Apple, the maker of iPhones, MacBooks, and iPads, said that it is eager to open both online and offline stores in India after the government eased the foreign direct investment rules for single-brand retail.
Apple, the maker of iPhones, MacBooks, and iPads, said that it is eager to open both online and offline stores in India after the government eased the foreign direct investment rules for single-brand retail. Apple, one of the most valuable companies in the world, looks forward to welcoming customers to India’s 1st retail store and hopes to provide the same experience to both offline and online customers, a company official told CNBC TV-18 in an interview. However, the same will take some time to pan out and get the company’s plans underway, the news channel reported. With an aim to provide a fillip to India’s slowing economy, the commerce minister Piyush Goyal announced greater flexibility and ease of operations for SBRTs, making India a viable market for global retailers like Apple.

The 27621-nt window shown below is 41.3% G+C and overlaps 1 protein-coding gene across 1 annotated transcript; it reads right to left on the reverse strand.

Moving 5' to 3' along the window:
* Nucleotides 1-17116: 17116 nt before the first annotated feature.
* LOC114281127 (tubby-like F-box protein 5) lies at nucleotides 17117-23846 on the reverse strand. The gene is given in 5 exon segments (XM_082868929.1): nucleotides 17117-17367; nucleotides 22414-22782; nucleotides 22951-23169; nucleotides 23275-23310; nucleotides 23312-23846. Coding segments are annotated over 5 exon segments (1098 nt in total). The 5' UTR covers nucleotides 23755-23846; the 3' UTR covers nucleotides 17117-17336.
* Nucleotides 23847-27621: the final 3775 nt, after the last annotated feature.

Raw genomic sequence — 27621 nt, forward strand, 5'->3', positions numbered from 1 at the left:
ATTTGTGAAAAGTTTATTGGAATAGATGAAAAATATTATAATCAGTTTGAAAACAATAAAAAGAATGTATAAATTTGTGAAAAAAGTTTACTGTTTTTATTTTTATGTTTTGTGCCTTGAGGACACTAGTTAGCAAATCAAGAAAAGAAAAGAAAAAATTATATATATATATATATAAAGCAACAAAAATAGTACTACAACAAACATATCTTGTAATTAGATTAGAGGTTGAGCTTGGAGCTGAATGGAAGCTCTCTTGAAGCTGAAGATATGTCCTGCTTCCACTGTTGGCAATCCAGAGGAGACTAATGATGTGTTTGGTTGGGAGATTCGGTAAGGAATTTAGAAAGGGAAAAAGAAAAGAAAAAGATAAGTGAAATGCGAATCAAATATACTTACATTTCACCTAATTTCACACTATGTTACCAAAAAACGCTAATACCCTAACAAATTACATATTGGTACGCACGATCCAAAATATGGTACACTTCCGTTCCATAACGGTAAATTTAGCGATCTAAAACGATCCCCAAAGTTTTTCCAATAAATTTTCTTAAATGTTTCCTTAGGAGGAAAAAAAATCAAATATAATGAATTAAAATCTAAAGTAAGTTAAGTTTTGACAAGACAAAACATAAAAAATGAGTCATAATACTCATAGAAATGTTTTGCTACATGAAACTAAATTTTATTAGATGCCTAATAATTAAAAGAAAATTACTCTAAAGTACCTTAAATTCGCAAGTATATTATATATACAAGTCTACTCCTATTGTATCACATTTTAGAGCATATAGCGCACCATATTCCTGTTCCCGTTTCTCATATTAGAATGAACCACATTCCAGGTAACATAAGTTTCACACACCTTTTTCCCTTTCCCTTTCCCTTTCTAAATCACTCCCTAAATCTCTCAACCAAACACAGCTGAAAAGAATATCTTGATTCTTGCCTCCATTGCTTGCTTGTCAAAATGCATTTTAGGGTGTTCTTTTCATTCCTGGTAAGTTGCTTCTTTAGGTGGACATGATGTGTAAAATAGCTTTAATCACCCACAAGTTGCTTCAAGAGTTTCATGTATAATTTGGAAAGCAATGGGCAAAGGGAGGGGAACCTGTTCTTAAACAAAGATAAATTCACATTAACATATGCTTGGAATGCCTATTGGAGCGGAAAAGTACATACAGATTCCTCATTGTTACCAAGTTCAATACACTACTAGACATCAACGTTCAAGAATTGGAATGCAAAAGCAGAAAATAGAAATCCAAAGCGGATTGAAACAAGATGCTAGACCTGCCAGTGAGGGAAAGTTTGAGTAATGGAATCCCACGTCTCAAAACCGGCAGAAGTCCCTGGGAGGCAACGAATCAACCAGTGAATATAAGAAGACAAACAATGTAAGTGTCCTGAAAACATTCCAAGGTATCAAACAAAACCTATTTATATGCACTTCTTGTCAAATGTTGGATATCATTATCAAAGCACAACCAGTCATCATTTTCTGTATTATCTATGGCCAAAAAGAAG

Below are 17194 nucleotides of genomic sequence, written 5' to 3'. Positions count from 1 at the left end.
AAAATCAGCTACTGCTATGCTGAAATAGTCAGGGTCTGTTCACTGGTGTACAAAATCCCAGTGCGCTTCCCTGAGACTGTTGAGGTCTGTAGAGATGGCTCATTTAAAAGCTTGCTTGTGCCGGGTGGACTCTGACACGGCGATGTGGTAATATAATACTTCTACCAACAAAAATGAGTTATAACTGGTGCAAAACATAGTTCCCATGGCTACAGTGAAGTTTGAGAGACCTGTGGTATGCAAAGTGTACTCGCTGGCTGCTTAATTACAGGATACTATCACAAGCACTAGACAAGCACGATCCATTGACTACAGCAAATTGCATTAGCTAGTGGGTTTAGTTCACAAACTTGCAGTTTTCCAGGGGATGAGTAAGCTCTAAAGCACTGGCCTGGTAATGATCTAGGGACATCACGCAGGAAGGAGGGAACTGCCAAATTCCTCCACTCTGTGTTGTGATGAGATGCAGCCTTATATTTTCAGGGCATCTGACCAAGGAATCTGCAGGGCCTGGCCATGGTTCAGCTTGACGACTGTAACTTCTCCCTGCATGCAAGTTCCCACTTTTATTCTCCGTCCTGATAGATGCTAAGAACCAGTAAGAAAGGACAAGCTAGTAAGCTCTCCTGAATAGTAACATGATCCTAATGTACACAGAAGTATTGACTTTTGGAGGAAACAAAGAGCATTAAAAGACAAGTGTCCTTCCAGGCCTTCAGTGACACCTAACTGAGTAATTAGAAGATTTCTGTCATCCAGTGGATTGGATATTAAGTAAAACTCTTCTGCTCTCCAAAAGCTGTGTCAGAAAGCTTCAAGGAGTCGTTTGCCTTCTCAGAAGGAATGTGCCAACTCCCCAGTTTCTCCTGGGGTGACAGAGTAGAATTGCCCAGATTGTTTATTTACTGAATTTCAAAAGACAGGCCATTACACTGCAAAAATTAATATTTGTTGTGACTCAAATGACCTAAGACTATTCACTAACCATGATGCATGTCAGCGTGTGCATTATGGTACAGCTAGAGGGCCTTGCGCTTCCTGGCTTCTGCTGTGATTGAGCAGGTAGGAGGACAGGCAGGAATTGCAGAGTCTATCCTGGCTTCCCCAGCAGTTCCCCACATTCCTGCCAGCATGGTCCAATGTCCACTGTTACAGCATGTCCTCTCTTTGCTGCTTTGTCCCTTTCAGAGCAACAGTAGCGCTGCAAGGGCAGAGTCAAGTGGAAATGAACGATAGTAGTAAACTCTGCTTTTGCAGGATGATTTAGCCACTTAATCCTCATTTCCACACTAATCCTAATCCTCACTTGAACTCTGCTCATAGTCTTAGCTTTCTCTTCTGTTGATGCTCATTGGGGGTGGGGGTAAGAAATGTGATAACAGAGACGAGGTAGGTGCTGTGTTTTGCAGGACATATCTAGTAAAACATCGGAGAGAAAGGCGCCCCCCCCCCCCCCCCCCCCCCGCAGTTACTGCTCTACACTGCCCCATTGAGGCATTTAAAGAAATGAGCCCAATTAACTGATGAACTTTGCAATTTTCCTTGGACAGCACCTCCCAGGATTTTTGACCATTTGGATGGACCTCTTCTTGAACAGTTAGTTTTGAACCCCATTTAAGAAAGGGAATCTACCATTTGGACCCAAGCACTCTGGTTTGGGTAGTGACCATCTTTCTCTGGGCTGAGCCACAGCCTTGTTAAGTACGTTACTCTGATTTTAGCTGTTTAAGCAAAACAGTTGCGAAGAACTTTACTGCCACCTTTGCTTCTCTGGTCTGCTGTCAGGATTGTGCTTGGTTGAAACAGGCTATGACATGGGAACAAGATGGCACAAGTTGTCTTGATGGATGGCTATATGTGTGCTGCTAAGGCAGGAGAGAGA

Amid rising tensions between two of the world’s largest economies US and China, India’s move to ease FDI for single-brand retailers must be music to ears of global brands. Apple Inc is set to leverage the same and will soon start online sales of its devices in the country in the coming months, Bloomberg reported an unidentified source as saying.
Speaking on how India’s move could open a pandora’s box for global retailers, Anil Talreja, Partner, Deloitte India said that the companies which have been putting their plans of India expansion on hold may now tap India market. “Allowance of seamless usage of the goods to be procured either for domestic or exports, relaxation of the current deadline of 5 years as well as determination of incremental sourcing, permission of sourcing of goods for global operations will go a long way to give a final nudge to the retailers to take this long-awaited decision,” he said in a note.
India announced a slew of changes to its existing FDI norms, making it possible for retailers to open online stores before getting brick and mortar outlets, among other changes. The previous rules compelled big retailers to source 30% of their production from local sources. Apple and others have been voicing their opinion against the same for years now.